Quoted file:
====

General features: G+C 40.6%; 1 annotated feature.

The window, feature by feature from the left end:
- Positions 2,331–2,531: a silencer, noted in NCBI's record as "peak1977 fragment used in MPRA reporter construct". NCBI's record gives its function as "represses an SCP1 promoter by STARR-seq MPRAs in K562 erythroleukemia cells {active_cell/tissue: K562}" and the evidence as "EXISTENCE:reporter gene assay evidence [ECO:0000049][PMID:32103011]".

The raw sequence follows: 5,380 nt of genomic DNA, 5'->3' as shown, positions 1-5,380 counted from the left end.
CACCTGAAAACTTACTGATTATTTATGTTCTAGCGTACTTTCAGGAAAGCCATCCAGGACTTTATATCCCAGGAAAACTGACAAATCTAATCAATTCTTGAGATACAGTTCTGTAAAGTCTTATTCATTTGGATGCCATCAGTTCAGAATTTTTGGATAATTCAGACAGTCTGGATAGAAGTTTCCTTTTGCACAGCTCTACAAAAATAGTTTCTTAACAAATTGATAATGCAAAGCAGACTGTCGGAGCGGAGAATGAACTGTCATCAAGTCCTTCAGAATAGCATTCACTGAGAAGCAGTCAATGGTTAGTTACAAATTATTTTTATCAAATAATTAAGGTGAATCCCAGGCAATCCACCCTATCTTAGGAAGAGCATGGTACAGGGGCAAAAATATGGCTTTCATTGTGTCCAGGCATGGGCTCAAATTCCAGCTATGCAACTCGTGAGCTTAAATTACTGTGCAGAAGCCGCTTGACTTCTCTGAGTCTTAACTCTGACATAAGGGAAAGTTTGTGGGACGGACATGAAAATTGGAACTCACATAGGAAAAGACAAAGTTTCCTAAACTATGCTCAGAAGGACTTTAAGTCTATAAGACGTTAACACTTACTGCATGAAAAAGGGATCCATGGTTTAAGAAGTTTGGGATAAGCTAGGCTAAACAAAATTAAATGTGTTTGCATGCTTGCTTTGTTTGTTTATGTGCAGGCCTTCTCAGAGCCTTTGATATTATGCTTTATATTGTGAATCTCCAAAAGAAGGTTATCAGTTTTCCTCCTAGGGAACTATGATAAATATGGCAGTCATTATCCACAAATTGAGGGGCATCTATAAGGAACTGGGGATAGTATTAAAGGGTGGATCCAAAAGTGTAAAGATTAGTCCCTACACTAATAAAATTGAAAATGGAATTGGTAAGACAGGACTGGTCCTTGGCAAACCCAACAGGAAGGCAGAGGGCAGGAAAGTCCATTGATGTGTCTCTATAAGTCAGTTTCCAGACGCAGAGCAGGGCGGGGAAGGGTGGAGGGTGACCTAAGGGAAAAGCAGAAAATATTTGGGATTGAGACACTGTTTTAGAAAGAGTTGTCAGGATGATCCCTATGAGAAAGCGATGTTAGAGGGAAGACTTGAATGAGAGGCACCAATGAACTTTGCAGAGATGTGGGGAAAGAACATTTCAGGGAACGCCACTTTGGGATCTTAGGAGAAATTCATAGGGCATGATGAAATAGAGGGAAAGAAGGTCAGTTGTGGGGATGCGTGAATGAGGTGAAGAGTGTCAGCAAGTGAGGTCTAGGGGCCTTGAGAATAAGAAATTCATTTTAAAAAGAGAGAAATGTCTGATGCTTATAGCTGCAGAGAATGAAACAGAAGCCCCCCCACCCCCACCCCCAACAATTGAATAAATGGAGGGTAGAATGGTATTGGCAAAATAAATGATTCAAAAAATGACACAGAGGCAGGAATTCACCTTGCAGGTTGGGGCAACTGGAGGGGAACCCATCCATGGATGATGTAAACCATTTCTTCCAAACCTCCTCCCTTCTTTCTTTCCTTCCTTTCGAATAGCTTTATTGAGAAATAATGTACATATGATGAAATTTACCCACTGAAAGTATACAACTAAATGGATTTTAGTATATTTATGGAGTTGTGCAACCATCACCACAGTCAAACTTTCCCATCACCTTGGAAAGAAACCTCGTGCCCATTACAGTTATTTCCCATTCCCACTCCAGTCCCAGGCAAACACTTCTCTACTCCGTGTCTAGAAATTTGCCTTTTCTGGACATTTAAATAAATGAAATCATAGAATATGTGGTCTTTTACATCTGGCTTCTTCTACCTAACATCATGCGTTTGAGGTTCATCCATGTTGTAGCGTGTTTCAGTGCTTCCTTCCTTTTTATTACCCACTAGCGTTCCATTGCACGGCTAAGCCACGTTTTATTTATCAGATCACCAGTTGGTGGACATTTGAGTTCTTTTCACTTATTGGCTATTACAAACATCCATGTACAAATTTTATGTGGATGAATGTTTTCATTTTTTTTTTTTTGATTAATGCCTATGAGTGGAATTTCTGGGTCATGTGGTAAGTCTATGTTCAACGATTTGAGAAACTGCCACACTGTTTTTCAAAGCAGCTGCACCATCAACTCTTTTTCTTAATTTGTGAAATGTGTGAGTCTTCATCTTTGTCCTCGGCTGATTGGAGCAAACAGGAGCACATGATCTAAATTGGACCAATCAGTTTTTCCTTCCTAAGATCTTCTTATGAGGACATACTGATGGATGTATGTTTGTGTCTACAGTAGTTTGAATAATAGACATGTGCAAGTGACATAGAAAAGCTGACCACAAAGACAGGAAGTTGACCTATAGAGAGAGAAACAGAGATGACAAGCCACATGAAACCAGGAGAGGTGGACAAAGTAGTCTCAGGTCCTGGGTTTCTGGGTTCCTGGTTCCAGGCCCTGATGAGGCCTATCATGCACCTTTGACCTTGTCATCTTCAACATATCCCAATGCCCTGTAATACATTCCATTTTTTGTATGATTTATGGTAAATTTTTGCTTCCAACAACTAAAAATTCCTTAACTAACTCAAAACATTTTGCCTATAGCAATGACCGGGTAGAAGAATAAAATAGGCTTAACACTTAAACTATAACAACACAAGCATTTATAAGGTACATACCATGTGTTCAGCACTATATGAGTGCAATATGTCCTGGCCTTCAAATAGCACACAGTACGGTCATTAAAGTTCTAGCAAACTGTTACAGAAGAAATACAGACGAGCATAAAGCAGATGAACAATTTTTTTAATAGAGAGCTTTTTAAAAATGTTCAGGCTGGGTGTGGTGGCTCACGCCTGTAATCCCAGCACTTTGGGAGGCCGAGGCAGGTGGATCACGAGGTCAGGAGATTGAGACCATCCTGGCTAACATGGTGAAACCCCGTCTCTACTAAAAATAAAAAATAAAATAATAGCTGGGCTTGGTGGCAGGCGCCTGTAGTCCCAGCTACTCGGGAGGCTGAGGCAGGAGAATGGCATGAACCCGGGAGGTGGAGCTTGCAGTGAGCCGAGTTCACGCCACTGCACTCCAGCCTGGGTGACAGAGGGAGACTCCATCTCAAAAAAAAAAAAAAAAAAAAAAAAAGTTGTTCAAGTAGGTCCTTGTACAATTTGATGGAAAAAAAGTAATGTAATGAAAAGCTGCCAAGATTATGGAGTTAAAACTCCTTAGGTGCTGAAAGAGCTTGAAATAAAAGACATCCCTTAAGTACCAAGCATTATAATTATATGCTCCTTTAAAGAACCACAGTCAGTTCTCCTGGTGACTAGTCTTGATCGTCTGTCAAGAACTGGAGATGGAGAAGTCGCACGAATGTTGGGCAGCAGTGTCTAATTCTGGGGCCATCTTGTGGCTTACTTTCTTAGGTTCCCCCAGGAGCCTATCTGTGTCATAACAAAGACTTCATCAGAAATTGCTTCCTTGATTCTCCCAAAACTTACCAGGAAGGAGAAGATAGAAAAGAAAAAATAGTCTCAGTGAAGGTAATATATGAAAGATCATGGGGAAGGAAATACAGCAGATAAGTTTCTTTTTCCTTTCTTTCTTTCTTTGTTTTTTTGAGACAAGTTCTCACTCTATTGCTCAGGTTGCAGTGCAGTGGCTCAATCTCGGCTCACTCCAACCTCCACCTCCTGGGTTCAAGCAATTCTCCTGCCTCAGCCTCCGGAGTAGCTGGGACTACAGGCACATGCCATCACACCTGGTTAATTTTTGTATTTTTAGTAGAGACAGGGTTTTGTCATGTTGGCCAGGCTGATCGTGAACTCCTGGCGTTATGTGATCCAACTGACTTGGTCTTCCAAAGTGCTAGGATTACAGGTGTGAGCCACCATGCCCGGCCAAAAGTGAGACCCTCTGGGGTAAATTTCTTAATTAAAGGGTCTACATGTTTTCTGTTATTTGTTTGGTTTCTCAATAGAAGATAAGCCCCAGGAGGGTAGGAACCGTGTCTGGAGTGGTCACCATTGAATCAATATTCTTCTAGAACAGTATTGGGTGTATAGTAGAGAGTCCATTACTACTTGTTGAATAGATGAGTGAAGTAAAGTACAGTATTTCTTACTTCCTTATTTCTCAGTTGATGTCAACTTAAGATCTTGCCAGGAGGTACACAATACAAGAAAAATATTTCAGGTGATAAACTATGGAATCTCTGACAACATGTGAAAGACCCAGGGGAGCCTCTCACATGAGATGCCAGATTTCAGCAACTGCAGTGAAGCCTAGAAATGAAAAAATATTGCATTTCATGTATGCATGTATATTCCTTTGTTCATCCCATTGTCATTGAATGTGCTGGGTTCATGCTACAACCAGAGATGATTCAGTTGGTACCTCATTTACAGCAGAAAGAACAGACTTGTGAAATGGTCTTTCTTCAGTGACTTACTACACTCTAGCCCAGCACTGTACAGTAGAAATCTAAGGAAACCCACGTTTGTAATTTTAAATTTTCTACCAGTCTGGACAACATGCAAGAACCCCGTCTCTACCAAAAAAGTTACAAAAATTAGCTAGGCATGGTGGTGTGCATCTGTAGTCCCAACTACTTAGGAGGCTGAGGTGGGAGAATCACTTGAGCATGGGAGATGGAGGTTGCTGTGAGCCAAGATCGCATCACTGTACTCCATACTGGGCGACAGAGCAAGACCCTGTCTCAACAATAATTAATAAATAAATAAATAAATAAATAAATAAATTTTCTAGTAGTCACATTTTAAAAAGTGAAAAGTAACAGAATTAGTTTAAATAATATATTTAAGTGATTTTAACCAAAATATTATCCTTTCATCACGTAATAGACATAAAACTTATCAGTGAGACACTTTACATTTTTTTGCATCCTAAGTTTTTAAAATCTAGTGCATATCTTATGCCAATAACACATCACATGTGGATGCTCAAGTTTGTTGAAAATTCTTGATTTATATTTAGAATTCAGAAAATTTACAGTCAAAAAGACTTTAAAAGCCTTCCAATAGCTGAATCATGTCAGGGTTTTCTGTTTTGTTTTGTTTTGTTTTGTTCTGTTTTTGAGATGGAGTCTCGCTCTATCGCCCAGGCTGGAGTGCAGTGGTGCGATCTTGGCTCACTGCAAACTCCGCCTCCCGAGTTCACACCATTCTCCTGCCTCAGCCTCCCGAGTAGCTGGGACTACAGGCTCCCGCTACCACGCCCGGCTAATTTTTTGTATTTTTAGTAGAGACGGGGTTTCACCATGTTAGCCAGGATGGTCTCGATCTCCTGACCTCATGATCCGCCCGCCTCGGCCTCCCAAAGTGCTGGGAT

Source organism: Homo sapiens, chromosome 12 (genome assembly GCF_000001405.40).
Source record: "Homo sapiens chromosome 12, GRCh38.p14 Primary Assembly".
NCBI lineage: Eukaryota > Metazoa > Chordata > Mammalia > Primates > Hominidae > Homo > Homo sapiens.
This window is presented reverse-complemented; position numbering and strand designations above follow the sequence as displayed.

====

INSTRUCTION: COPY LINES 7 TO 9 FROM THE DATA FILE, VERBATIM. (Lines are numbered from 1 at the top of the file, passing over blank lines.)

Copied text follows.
Source record: "Homo sapiens chromosome 12, GRCh38.p14 Primary Assembly".
NCBI lineage: Eukaryota > Metazoa > Chordata > Mammalia > Primates > Hominidae > Homo > Homo sapiens.
This window is presented reverse-complemented; position numbering and strand designations above follow the sequence as displayed.